Video has completely replaced photographic film for documentary production throughout the world, and is in process of doing so for feature production and now also exhibition. Nevertheless, none of this changes the rules of the game of cinema as big business, subject to a small group of major distributors, operating like a cartel to dominate screens across most of the world. But video has other effects: the democratisation of audio-visual production, the opportunity for non-professional participation in front of and behind the camera, and perhaps above all, creation and dissemination outside the market by means of the internet. This is of paramount importance since it has the potential to overturn the functioning of every market in cultural goods, because it eliminates all exchange value if the object can be freely reproduced. The film industry speaks of piracy, which clearly happens on large scale, but what the internet creates is a new parallel public sphere in virtual form, where, as has often been said, information and creation desire to be free. This is not just a piece of conventional wisdom, but points to a fundamental antinomy between commercial forces and the public commons.

3. New?

Here again another question arises, because what was then new has now become classic, or if it hasn’t, then it’s been forgotten, lost in the archives (including many films which deserve to be recovered as classics). So we need to address the problematics of continuity and renovation. What impresses me about the new generation of Latin American filmmakers is that they do not reject what preceded them, they don’t suffer from Oedipal rebellion against their fathers, in the same way that high modernism in Europe a century ago – abstract art, cubism, surrealism, atonality, etc. – was the repudiation and rejection of the bourgeois art of the previous century. Or the rejection of the dominant cinema by the generation of the New Latin American Cinema. This is also to say that sibling rivalry has less traction than a sense of brother-and-sisterhood, or solidarity, which  extends across the generations.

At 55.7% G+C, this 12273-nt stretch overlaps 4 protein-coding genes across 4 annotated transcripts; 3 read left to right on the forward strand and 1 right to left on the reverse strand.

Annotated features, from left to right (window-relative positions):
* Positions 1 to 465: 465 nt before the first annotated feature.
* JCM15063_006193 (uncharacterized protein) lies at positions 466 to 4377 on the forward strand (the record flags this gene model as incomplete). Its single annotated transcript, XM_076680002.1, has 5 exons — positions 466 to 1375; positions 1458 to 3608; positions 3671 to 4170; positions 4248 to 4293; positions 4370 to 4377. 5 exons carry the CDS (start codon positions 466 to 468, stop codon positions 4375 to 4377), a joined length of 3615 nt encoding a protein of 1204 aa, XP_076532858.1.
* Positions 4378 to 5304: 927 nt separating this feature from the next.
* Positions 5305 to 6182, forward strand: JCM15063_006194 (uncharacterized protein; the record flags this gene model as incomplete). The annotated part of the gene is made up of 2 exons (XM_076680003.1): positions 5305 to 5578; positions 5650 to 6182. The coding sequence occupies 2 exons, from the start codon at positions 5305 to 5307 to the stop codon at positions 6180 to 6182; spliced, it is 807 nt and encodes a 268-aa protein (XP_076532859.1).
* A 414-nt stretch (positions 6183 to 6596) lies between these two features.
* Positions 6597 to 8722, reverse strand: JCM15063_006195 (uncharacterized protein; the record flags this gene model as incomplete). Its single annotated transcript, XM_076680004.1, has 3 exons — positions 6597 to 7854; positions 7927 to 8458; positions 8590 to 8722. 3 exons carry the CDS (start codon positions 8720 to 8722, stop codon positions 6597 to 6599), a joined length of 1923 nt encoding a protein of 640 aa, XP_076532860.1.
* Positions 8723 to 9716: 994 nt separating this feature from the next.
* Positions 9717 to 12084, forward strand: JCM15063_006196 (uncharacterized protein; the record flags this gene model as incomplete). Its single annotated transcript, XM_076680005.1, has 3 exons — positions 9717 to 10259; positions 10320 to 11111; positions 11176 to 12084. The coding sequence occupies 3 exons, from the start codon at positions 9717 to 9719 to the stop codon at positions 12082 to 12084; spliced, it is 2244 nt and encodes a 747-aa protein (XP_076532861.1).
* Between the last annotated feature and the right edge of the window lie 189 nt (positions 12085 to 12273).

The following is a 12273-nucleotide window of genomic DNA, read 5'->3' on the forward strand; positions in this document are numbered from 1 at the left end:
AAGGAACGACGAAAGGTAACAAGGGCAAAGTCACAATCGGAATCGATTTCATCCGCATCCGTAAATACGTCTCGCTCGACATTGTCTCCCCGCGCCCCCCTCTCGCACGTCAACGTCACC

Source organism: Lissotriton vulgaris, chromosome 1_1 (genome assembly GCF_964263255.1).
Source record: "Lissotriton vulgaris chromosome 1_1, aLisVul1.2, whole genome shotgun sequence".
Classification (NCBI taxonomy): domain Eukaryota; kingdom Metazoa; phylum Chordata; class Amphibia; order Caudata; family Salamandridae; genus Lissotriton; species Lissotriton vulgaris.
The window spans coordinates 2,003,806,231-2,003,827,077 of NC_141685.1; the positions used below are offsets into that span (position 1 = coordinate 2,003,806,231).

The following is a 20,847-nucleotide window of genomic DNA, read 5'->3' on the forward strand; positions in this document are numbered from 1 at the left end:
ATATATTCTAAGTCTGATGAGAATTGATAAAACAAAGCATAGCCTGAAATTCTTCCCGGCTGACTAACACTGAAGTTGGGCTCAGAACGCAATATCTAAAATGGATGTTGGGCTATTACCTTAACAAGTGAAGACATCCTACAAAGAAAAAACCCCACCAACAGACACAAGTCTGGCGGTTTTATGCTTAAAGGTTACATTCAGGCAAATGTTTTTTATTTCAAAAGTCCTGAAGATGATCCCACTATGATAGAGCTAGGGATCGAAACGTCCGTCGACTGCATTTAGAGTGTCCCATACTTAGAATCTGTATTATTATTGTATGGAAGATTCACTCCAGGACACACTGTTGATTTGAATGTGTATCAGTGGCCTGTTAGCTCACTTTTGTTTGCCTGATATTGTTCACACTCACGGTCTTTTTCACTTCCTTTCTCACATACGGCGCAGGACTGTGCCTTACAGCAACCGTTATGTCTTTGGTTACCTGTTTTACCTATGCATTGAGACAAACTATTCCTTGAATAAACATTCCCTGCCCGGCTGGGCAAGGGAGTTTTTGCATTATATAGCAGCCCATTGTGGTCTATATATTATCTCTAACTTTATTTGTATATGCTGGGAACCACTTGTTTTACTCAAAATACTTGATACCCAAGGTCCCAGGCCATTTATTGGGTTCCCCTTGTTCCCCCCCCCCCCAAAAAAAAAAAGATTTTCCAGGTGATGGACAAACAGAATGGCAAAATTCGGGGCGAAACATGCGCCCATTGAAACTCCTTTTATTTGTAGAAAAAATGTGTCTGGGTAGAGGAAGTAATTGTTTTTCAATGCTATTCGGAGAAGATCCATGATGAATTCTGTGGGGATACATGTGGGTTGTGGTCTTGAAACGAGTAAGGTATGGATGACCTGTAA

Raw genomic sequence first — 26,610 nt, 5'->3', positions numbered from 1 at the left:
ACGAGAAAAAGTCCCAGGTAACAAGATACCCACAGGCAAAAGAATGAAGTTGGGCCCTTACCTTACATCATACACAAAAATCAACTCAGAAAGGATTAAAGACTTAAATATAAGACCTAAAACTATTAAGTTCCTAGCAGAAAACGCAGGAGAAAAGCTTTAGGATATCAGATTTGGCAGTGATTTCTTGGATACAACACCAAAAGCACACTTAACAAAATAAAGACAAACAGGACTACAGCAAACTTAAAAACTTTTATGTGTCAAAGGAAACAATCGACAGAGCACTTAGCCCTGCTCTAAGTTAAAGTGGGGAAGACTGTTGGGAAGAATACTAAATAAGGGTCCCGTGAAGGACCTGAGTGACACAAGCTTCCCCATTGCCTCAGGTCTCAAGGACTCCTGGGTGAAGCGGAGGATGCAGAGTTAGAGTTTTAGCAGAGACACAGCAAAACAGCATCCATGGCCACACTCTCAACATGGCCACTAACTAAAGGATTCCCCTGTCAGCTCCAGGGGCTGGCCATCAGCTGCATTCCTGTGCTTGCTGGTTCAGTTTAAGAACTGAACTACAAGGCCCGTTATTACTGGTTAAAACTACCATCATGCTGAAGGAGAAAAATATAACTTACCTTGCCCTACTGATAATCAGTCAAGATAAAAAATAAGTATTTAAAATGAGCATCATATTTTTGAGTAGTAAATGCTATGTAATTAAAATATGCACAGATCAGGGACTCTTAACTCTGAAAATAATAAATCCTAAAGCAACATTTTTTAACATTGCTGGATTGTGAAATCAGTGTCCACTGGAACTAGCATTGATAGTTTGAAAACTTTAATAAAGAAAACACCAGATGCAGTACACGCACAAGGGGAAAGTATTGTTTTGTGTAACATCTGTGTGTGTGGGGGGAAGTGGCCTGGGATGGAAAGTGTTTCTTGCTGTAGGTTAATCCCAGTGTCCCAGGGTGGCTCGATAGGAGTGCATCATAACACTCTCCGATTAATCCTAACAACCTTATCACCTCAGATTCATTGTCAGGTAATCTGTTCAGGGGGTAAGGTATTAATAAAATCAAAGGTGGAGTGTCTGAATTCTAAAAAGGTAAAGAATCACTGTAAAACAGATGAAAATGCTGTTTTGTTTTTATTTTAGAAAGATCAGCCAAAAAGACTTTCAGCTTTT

The new is born within the old. The audiovisual universe still needs to resist the hegemony of the cinema majors; for example, by pursuing new policies at a global level, like the fight for the ‘cultural exception’ – the argument that cultural goods should not be treated like regular commodities. It isn’t easy, as can be seen in the practice of coproduction. Coproduction may seem an effective solution for small countries, but can also create problems. When it operates across continents, between Latin America and Europe, for example, the demands of the foreign coproducer can distort the film’s cultural character and integrity, a result of the same unequal and unbalanced relations in the international market as before.

In fact, a strong case can be made that the universe of the screen reproduces the same division into three that is found in the theory of the three cinemas proposed in the famous manifesto, ‘Towards a Third Cinema’, by Solanas and Getino in 1968. Remember, this is not about a physical geography which is now defunct, that’s to say, a vocabulary which after the disappearance of the second world no longer makes sense. The three cinemas in question belong to the virtual world of the screen, and remain in evidence: